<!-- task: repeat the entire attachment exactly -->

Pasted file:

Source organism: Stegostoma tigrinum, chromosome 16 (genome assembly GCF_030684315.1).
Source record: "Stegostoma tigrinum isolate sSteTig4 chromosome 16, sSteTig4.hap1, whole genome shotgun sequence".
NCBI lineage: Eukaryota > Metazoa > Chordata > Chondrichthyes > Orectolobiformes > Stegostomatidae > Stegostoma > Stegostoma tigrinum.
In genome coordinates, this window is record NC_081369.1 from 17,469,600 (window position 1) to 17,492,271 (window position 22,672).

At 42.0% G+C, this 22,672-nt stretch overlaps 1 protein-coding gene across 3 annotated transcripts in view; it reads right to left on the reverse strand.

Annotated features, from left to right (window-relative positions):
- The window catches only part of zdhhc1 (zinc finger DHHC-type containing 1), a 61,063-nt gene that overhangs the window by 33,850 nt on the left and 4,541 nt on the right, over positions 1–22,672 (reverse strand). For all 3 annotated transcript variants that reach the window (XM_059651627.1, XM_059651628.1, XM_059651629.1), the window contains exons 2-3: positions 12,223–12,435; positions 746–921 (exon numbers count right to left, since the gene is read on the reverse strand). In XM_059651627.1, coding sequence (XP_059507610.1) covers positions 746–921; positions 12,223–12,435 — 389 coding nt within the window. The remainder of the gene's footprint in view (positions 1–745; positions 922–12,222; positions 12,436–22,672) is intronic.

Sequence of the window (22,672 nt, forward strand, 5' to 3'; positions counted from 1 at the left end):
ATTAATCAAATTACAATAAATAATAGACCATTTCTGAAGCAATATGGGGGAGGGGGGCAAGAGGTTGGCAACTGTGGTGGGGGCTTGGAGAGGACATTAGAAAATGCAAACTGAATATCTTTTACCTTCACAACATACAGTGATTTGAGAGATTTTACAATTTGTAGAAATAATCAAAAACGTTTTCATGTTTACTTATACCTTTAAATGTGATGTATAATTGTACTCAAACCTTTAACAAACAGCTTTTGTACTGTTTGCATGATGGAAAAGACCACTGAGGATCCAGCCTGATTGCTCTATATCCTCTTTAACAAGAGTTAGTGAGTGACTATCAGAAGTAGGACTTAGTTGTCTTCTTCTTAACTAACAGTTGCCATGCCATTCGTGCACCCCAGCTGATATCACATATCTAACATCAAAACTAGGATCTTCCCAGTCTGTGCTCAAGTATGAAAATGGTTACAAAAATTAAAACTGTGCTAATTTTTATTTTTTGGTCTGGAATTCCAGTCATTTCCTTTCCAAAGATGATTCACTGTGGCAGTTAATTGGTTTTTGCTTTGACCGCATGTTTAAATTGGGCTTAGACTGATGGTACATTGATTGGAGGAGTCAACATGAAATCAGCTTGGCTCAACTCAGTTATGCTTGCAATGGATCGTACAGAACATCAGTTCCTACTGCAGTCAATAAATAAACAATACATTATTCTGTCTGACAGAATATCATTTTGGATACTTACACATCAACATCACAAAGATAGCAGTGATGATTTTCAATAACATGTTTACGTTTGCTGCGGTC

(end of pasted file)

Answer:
Source organism: Stegostoma tigrinum, chromosome 16 (genome assembly GCF_030684315.1).
Source record: "Stegostoma tigrinum isolate sSteTig4 chromosome 16, sSteTig4.hap1, whole genome shotgun sequence".
NCBI lineage: Eukaryota > Metazoa > Chordata > Chondrichthyes > Orectolobiformes > Stegostomatidae > Stegostoma > Stegostoma tigrinum.
In genome coordinates, this window is record NC_081369.1 from 17,469,600 (window position 1) to 17,492,271 (window position 22,672).

At 42.0% G+C, this 22,672-nt stretch overlaps 1 protein-coding gene across 3 annotated transcripts in view; it reads right to left on the reverse strand.

Annotated features, from left to right (window-relative positions):
- The window catches only part of zdhhc1 (zinc finger DHHC-type containing 1), a 61,063-nt gene that overhangs the window by 33,850 nt on the left and 4,541 nt on the right, over positions 1–22,672 (reverse strand). For all 3 annotated transcript variants that reach the window (XM_059651627.1, XM_059651628.1, XM_059651629.1), the window contains exons 2-3: positions 12,223–12,435; positions 746–921 (exon numbers count right to left, since the gene is read on the reverse strand). In XM_059651627.1, coding sequence (XP_059507610.1) covers positions 746–921; positions 12,223–12,435 — 389 coding nt within the window. The remainder of the gene's footprint in view (positions 1–745; positions 922–12,222; positions 12,436–22,672) is intronic.

Sequence of the window (22,672 nt, forward strand, 5' to 3'; positions counted from 1 at the left end):
ATTAATCAAATTACAATAAATAATAGACCATTTCTGAAGCAATATGGGGGAGGGGGGCAAGAGGTTGGCAACTGTGGTGGGGGCTTGGAGAGGACATTAGAAAATGCAAACTGAATATCTTTTACCTTCACAACATACAGTGATTTGAGAGATTTTACAATTTGTAGAAATAATCAAAAACGTTTTCATGTTTACTTATACCTTTAAATGTGATGTATAATTGTACTCAAACCTTTAACAAACAGCTTTTGTACTGTTTGCATGATGGAAAAGACCACTGAGGATCCAGCCTGATTGCTCTATATCCTCTTTAACAAGAGTTAGTGAGTGACTATCAGAAGTAGGACTTAGTTGTCTTCTTCTTAACTAACAGTTGCCATGCCATTCGTGCACCCCAGCTGATATCACATATCTAACATCAAAACTAGGATCTTCCCAGTCTGTGCTCAAGTATGAAAATGGTTACAAAAATTAAAACTGTGCTAATTTTTATTTTTTGGTCTGGAATTCCAGTCATTTCCTTTCCAAAGATGATTCACTGTGGCAGTTAATTGGTTTTTGCTTTGACCGCATGTTTAAATTGGGCTTAGACTGATGGTACATTGATTGGAGGAGTCAACATGAAATCAGCTTGGCTCAACTCAGTTATGCTTGCAATGGATCGTACAGAACATCAGTTCCTACTGCAGTCAATAAATAAACAATACATTATTCTGTCTGACAGAATATCATTTTGGATACTTACACATCAACATCACAAAGATAGCAGTGATGATTTTCAATAACATGTTTACGTTTGCTGCGGTC